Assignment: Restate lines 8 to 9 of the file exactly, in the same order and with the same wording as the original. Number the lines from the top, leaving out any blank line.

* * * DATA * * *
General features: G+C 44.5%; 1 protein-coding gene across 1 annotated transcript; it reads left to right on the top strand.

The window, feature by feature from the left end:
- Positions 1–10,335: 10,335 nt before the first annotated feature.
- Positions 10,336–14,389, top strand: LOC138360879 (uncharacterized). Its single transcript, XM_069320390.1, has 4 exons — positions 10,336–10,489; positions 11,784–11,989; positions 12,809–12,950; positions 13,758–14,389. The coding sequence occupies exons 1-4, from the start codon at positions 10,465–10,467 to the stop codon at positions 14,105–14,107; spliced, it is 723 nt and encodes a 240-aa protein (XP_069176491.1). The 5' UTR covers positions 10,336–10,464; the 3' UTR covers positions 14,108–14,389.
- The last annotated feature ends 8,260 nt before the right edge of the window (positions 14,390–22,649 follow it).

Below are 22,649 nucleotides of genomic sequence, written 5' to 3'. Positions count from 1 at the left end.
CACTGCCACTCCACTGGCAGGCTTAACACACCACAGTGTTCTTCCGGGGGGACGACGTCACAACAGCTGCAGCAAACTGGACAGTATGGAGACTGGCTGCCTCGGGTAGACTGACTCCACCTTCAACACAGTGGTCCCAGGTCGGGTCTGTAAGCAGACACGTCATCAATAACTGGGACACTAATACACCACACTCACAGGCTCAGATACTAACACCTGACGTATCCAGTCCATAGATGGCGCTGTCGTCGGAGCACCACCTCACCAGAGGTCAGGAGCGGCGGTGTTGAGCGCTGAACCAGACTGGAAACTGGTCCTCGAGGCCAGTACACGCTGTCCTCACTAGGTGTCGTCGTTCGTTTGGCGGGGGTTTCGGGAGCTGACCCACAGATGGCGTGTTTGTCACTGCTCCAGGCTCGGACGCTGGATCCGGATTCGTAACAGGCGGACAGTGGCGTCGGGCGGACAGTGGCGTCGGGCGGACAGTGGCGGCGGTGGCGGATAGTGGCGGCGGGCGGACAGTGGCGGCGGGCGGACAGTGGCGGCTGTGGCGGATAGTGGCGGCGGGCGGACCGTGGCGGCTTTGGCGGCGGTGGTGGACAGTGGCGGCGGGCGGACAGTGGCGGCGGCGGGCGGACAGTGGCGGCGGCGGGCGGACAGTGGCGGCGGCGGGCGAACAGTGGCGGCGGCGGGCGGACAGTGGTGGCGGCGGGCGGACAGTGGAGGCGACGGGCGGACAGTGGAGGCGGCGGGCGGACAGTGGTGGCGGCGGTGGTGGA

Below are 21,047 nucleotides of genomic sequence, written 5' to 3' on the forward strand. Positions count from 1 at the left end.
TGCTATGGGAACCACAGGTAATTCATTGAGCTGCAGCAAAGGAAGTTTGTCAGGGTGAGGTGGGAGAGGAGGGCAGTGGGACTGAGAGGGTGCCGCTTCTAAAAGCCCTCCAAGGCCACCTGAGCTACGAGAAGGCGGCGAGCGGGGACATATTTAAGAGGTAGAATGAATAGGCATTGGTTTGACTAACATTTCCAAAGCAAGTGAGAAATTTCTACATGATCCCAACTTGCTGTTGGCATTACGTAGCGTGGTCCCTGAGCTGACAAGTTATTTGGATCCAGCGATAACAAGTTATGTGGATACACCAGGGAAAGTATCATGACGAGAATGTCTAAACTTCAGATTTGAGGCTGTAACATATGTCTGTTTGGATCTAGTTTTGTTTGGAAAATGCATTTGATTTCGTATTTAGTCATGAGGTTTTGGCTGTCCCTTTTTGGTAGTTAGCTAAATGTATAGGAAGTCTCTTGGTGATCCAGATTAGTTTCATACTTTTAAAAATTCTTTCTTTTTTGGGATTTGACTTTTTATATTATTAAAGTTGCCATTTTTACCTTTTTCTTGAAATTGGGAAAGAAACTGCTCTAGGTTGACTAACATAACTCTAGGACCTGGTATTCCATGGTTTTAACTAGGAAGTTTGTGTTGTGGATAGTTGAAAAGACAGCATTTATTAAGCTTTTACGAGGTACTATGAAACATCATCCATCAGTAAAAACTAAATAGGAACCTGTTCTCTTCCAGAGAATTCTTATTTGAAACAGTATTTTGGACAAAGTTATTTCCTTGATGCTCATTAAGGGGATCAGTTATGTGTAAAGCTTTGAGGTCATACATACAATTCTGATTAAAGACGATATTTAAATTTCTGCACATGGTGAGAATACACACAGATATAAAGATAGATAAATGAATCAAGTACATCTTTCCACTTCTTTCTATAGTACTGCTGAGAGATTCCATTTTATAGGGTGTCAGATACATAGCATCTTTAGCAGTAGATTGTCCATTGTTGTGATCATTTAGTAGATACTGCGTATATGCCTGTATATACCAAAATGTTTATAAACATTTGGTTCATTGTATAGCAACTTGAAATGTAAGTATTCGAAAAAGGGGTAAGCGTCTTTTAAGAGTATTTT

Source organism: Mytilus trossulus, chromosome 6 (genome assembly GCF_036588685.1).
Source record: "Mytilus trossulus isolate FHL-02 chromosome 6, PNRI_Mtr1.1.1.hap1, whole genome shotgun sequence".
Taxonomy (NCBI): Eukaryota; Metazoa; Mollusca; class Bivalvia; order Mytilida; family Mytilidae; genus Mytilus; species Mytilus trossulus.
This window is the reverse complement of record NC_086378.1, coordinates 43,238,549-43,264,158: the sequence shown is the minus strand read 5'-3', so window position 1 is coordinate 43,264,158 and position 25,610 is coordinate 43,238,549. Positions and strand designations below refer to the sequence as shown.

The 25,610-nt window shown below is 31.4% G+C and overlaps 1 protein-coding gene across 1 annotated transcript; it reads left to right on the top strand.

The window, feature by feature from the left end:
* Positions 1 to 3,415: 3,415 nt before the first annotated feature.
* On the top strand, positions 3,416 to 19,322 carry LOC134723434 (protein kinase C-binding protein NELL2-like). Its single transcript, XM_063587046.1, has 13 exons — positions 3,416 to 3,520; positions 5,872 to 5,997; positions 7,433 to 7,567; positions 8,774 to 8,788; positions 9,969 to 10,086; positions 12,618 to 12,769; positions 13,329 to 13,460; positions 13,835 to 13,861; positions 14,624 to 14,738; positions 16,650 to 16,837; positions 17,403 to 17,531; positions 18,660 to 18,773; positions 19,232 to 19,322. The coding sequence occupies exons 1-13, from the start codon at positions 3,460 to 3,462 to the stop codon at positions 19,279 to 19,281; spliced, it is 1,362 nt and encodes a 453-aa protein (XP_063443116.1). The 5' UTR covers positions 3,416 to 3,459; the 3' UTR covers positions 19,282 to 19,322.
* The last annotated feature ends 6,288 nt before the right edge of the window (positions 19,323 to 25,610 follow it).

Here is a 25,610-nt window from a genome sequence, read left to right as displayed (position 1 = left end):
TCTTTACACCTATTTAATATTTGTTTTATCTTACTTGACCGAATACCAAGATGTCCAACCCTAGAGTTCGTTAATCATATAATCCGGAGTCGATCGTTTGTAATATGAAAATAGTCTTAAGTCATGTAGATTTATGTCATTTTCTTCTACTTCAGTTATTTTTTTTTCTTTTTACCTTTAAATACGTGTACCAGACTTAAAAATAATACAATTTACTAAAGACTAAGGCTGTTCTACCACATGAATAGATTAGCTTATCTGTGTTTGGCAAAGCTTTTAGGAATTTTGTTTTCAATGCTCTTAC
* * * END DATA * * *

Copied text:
Below are 21,047 nucleotides of genomic sequence, written 5' to 3' on the forward strand. Positions count from 1 at the left end.
TGCTATGGGAACCACAGGTAATTCATTGAGCTGCAGCAAAGGAAGTTTGTCAGGGTGAGGTGGGAGAGGAGGGCAGTGGGACTGAGAGGGTGCCGCTTCTAAAAGCCCTCCAAGGCCACCTGAGCTACGAGAAGGCGGCGAGCGGGGACATATTTAAGAGGTAGAATGAATAGGCATTGGTTTGACTAACATTTCCAAAGCAAGTGAGAAATTTCTACATGATCCCAACTTGCTGTTGGCATTACGTAGCGTGGTCCCTGAGCTGACAAGTTATTTGGATCCAGCGATAACAAGTTATGTGGATACACCAGGGAAAGTATCATGACGAGAATGTCTAAACTTCAGATTTGAGGCTGTAACATATGTCTGTTTGGATCTAGTTTTGTTTGGAAAATGCATTTGATTTCGTATTTAGTCATGAGGTTTTGGCTGTCCCTTTTTGGTAGTTAGCTAAATGTATAGGAAGTCTCTTGGTGATCCAGATTAGTTTCATACTTTTAAAAATTCTTTCTTTTTTGGGATTTGACTTTTTATATTATTAAAGTTGCCATTTTTACCTTTTTCTTGAAATTGGGAAAGAAACTGCTCTAGGTTGACTAACATAACTCTAGGACCTGGTATTCCATGGTTTTAACTAGGAAGTTTGTGTTGTGGATAGTTGAAAAGACAGCATTTATTAAGCTTTTACGAGGTACTATGAAACATCATCCATCAGTAAAAACTAAATAGGAACCTGTTCTCTTCCAGAGAATTCTTATTTGAAACAGTATTTTGGACAAAGTTATTTCCTTGATGCTCATTAAGGGGATCAGTTATGTGTAAAGCTTTGAGGTCATACATACAATTCTGATTAAAGACGATATTTAAATTTCTGCACATGGTGAGAATACACACAGATATAAAGATAGATAAATGAATCAAGTACATCTTTCCACTTCTTTCTATAGTACTGCTGAGAGATTCCATTTTATAGGGTGTCAGATACATAGCATCTTTAGCAGTAGATTGTCCATTGTTGTGATCATTTAGTAGATACTGCGTATATGCCTGTATATACCAAAATGTTTATAAACATTTGGTTCATTGTATAGCAACTTGAAATGTAAGTATTCGAAAAAGGGGTAAGCGTCTTTTAAGAGTATTTT